Even as Washington touts its counterterrorism partnerships with Moscow, evidence points to Putin’s intelligence service practically helping the Islamic State.
Proof, if it were needed, for how valued this cooperation is among U.S. policymakers came in the conspicuous absence of Alexander Bortnikov, the director of the Federal Security Service (FSB), Russia’s domestic intelligence agency, from sanctions levied by the Treasury Department against Russian officials. The sanctions targeted bureaucrats involved in both the invasion and occupation of Crimea and the unacknowledged maskirovka war that Moscow is still waging in eastern Ukraine—a war that has drawn amply on the resources of the FSB and has included several “former” FSB officers on the battlefield. Not only was Bortnikov not sanctioned, he was invited by the White House last February as a guest to President Obama’s three-day conference on “countering violent extremism,” whereas the current FBI director, James Comey, was not.
That conference was held principally because of the international threat posed byISIS and the coalition war against it in Syria and Iraq, not to mention theChechen identity of the Tsarnaev brothers, perpetrators of the 2013 Boston marathon bombings. Bortnikov’s presence was a mutual recognition by the U.S. and Russia that fighting jihadism is a shared challenge between two countries now embroiled in a pitched standoff over the fate of Europe and much else.
Yet a recent investigation conducted by Novaya Gazeta, one of the few independent newspapers left in Russia, complicates this cozy tale of counterterrorist cooperation. Based on extensive fieldwork in one village in the North Caucasus, reporter Elena Milashina has concluded that the “Russian special services have controlled” the flow of jihadists into Syria, where they have lately joined up not only with ISIS but other radical Islamist factions. In other words, Russian officials are adding to the ranks of terrorists which the Russian government has deemed a collective threat to the security and longevity of its dictatorial ally on the Mediterranean, Bashar al-Assad.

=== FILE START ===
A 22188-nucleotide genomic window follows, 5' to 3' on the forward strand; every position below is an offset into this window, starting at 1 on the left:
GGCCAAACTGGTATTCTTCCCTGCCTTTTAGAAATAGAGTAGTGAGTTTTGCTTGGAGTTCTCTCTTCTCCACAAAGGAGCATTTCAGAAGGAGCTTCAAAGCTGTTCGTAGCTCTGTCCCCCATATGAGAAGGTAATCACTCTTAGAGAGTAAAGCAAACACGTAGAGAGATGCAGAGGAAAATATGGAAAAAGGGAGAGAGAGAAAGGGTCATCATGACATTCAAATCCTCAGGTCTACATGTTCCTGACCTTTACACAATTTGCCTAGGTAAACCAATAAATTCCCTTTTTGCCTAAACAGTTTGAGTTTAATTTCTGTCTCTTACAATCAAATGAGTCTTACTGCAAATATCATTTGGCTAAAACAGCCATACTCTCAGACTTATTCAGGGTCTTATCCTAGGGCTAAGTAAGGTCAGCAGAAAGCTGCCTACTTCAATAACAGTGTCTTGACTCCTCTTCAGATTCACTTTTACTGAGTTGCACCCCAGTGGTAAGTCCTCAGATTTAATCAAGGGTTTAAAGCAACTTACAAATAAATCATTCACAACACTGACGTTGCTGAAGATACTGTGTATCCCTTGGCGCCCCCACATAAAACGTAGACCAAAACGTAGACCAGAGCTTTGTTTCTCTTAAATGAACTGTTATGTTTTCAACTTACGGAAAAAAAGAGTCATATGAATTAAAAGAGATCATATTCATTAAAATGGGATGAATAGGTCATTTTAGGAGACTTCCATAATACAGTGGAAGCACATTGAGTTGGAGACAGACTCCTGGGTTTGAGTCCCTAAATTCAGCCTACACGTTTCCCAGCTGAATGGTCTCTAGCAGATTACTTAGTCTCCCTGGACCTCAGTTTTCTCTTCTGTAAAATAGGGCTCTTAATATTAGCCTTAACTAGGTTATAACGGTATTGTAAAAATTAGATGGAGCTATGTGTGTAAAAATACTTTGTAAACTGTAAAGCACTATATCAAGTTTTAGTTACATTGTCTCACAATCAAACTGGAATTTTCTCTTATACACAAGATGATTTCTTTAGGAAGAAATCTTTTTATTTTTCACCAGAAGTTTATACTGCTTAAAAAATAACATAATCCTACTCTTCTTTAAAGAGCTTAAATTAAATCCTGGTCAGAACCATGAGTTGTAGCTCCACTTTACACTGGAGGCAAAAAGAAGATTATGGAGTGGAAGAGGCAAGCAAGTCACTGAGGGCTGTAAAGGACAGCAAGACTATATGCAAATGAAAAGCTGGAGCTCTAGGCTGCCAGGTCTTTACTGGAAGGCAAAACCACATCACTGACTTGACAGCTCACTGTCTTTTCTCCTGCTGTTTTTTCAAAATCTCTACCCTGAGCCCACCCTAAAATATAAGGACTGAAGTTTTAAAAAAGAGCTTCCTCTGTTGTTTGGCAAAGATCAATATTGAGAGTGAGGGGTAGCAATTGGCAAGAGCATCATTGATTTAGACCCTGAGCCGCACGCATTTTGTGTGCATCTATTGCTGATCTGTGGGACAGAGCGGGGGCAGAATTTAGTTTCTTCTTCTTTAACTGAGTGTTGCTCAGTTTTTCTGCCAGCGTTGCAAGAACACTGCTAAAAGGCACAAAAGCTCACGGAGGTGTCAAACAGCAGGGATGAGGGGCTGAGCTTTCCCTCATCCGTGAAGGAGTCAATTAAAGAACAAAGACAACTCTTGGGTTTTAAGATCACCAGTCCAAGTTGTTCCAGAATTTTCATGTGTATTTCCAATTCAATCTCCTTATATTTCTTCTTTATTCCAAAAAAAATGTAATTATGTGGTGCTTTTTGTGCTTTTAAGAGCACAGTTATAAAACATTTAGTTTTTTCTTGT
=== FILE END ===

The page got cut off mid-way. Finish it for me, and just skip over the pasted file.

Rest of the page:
It may sound paradoxical—helping the enemy of your friend—but the logic is actually straightforward: Better the terrorists go abroad and fight in Syria than blow things up in Russia. Penetrating and co-opting terrorism also has a long, well-attested history in the annals of Chekist tradecraft.
Milashina makes her case study the village of Novosasitili in Dagestan’s Khasavyurt district. Since 2011, nearly 1 percent of the total population of Novosasitili has gone to Syria—22 out of 2,500 residents. Of that figure, five were killed and five have returned home. But they didn’t leave Russia, a country notoriously difficult to enter and exit, without outside help. The FSB established a “green corridor” to allow them to migrate first to Turkey, and then to Syria. (Russians, including those living in the North Caucasus, can catch any of the daily non-stop flights to Istanbul and visit Turkey without a visa.)
“It’s perfectly conceivable that the FSB would take their most violent types and say, ‘Yeah, you want your caliphate? Go set it up in Raqqa.’”
“I know someone who has been at war for 15 years,” Akhyad Abdullaev, head of the village, tells Milashina. “He fought in Chechnya, Afghanistan, Iraq, and now in Syria. He surely cannot live peacefully. If such people go off to war, it’s no loss. In our village there is a person, a negotiator. He, together with the FSB, brought several leaders out of the underground and sent them off abroad on jihad. The underground resistance has been weakened, we’re well off. They want to fight—let them fight, just not here.”
Milashina next interviews the “negotiator” Abdullaev mentions. He tells her of his role as an intermediary between the FSB and local militants in arranging the latter’s departure to the Levant. In 2012, for instance, he helped arrange for a man known as the “emir of the northern sector”—a “very dangerous man,” believed by the FSB to have been behind several terrorist bombings—to go to Turkey if he agreed to quit jihadism in Dagestan. The FSB gave the emir a passport and acted as his travel agent. The condition was that he’d deal exclusively with the FSB and not inform any of his confederates of his true sponsor. The emir has since been killed in Syria, but the “negotiator” tells the journalist that he’s subsequently brought another five militants to the FSB who benefited from the same quid pro quo arrangement. “This was in 2012,” he says. “Just before the Syrian path opened up. More precisely, [the FSB] opened it.”
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